On Winston’s second interception, he once again had excellent pass protection; both tackles sent the edge rushers downfield while the interior blockers picked up the blitz.
Winston’s third interception came on a play-action play where, again, no defender was anywhere near him. The interception gave cornerback Johnathan Joseph 17 picks in his Houston career, the most in franchise history.
Most teams try to pressure quarterbacks for two reasons. First, to get sacks. Second, sometimes the quarterback panics and turns the ball over. With Winston, teams don’t need to pressure him to make a mistake. Winston has 12 interceptions this season under pressure according to PFF, but he also has 15 interceptions not under pressure. Only three quarterbacks—Winston, Philip Rivers, and Baker Mayfield—have more than 15 picks total this season.
The third amazing detail about Winston’s first half was how many missed opportunities Winston and the Buccaneers had despite the interceptions. On Tampa Bay’s fourth drive of the game, receiver Justin Watson beat his cornerback for a wide-open touchdown in the right corner of the end zone, but Watson tripped just as he made his break and Winston’s on-target pass arrived where Watson would have been had he kept his footing. On the next play, Watson had receiver Breshad Perriman open for a deep touchdown on the other side of the field, but Winston overthrew Perriman (whether it was Winston’s thumb, a lack of chemistry with his receivers, both, or neither, Winston overthrowing people was a theme all game). On Tampa Bay’s final drive of the first half, Winston somehow overthrew both Watson and Perriman when the two receivers broke the cardinal rule of being in the same spot on the field. Amazingly, both were streaking wide open and nearly side-by-side to the left corner of the end zone for a 39-yard touchdown, but Winston sailed the pass.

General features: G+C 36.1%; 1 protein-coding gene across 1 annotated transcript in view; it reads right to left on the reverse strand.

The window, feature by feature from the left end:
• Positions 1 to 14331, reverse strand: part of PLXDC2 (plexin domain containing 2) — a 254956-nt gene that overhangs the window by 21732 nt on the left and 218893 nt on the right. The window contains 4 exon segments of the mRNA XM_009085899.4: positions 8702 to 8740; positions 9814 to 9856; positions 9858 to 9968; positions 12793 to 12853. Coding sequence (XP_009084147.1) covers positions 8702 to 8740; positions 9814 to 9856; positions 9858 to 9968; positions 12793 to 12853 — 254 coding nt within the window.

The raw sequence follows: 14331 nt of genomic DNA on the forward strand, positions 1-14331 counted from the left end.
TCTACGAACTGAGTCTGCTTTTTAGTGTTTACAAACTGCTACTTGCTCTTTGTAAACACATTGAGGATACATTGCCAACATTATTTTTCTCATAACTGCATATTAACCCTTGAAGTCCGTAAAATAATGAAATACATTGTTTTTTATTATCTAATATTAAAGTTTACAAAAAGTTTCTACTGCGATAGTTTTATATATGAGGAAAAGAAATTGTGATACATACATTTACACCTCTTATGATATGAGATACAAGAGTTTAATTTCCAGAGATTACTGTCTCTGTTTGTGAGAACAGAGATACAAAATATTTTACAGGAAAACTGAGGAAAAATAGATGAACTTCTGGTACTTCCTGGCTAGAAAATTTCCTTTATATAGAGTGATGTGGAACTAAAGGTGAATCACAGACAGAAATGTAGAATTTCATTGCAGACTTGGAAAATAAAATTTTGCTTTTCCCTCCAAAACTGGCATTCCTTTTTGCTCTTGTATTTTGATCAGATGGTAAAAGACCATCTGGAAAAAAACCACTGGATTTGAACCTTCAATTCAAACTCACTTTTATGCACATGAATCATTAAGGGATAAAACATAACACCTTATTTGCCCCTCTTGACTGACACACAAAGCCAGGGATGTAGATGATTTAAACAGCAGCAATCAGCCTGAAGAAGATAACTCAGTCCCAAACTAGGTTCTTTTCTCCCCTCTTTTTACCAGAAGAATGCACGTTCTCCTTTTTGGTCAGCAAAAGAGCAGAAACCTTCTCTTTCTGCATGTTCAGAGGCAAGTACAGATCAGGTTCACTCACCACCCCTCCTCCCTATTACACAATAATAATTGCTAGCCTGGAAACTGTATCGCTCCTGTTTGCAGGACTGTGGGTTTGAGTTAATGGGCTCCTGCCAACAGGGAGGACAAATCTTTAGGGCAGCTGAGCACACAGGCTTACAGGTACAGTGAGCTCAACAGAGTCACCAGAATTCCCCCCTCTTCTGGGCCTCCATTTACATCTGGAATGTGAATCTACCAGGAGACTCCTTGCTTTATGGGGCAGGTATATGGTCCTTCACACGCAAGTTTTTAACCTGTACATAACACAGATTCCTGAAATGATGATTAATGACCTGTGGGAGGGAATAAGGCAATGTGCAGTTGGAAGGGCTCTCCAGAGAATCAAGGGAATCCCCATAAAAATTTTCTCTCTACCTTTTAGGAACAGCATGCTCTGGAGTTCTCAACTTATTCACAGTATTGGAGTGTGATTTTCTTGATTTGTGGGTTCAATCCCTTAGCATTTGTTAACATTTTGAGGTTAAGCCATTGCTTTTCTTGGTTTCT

Winston wasn’t the only one blowing opportunities. Tampa Bay’s third drive ended with a field goal attempt, but Houston defensive end Angelo Blackson blocked the kick (it’s the second week in a row Blackson has blocked a field goal). Midway through the second quarter, Texans safety Justin Reid stripped Bucs running back Peyton Barber and recovered the fumble for the fourth Houston takeaway of the first half.
The fourth and most astonishing fact was that despite all of those shenanigans in the first half, the game was tied at 17 entering halftime and tied at 20 entering the fourth quarter. The Tampa Bay defense held the Texans to just 2.6 yards per play in the first half and allowed just 83 yards on eight drives. In contrast, the Bucs offense gained 281 yards on nine drives. Tampa Bay got two takeaways of its own, including a pick to give the Bucs the ball right before halftime that Winston, finally, converted into a touchdown. Tampa Bay dominated the game (except for, you know, the turnovers).